What is HPV?
HPV stands for human papillomavirus. There are a number of different types of the HPV virus and different types can cause different diseases. Some are called high-risk types and may go on to cause cervical cancer, anal cancer and precancerous vulvar and vaginal lesions. Others are low-risk types and can cause genital warts and other diseases.
An HPV infection occurs when the virus enters a type of cell called epithelial cells. These can be found throughout the body including the cervix, vagina and anus. People infected with HPV may not know they have the infection as there are often no symptoms.
How common is HPV?
HPV is a very common virus. Around 80% of sexually active people will be infected with HPV at some point in their lifetime. The highest risk of being infected with the virus is during adolescence and early adulthood. Some people can remain infected with HPV for a long time without developing a disease and they may pass the virus on to those they have sex with during this time.
How is HPV spread?
HPV is mainly passed on through sexual contact but can also be passed from mother to child during birth. Anal- and genital-associated HPV types are primarily transmitted by genital contact, passed from person to person either through sexual intercourse or intimate skin-to-skin contact, including oral sex. Although the use of condoms can reduce the risk of HPV infection it does not provide full protection.
Risk of HPV infection increases with:
- Number of sexual partners
- Frequency of sexual intercourse
- Presence of genital warts on sexual partner
- Failure to use condoms (condoms appear to protect men more than women)
What diseases can HPV cause?
For most people, HPV infection goes away naturally. If it persists in the cervix, cervical cells may begin to change and become precancerous, which could, in time, turn into cervical cancer.
As well as cervical cancer, infection with HPV can lead to other diseases such as anal cancer, genital warts, and precancerous vulvar and vaginal lesions.
Can you be protected against HPV?
You can’t be completely protected against HPV but you can reduce your risk of getting an HPV infection by:
Although the use of condoms can reduce the risk of HPV infection, they will not always protect from it. The virus lives on the skin in and around the genital area and is passed on through skin-to-skin contact and not through bodily fluids. However, condoms help protect against many other sexually transmitted diseases, as well as unplanned pregnancy, so it is still very important to use a condom when planning to have sex.
HPV vaccination can help prevent infection from certain types of HPV and can help protect against some of the types that cause cervical cancer.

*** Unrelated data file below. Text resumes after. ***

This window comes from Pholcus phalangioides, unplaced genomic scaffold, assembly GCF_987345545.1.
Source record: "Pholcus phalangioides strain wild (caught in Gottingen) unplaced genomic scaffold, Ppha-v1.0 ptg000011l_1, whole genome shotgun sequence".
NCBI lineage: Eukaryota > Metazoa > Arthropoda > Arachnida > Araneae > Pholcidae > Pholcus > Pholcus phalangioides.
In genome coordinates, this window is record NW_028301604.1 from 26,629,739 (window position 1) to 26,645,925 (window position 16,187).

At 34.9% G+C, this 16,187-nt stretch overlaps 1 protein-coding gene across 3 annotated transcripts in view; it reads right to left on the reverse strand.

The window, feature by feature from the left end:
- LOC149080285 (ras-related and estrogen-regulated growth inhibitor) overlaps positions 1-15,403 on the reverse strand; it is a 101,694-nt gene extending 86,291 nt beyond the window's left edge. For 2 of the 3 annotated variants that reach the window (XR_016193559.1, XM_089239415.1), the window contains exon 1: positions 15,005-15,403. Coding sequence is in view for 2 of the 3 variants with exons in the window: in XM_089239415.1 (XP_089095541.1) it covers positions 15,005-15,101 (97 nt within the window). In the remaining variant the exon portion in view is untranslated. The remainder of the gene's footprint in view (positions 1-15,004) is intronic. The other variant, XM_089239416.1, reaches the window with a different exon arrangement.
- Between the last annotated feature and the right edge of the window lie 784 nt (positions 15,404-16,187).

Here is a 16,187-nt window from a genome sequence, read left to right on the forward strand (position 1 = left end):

Get HPV wiser: the HPV virus
HPV is a non-enveloped double-stranded DNA virus belonging to the Papillomaviridae family that infects human epithelial cells. It is a virus with a protein coat (a capsid) comprised of 72 5-sided capsomeres. Each capsomere is made up of L1 proteins (major) and L2 proteins (minor).
Some HPV types can infect the skin e.g. causing a wart on the hand, whilst others infect mucosal membranes e.g. causing cervical cancer.
HPV is a virus with many different genotypes, which are numbered in order of their discovery. Over 100 different genotypes have been identified, sequenced and classified as high-risk or low-risk. Around 40 of these genotypes infect the anogenital tract.
HPV types that have a high risk of causing cancer, such as 16 and 18, are associated with low-grade anogenital lesions and high-grade anogenital lesions, which may lead to precancers or cancer. Low-risk non-oncogenic types, such as 6 and 11, are associated with genital warts and benign/low-grade cervical lesions.
Get HPV wiser: epithelial cell infection and viral replication
For an infection to occur, the virus has to gain access to the replicating basal cells of the epithelium in the host. This can happen during sexual intercourse or after minor scraping of the skin, when the epithelium can become disturbed (microabrasions), allowing the virus access to the basal layer. The virus sheds its capsid before entering the cell.
As the infected cells of the basal layers replicate and differentiate, they carry the HPV DNA with them. As the cells replicate their own DNA, the virus DNA also replicates in the cytoplasm of the host cell. In the upper layers of the epithelium the viral DNA is encased in the protein capsid. Thus complete HPV viruses are produced, which flake off with the discarded epithelial cells and can then go on to infect other cells or other hosts.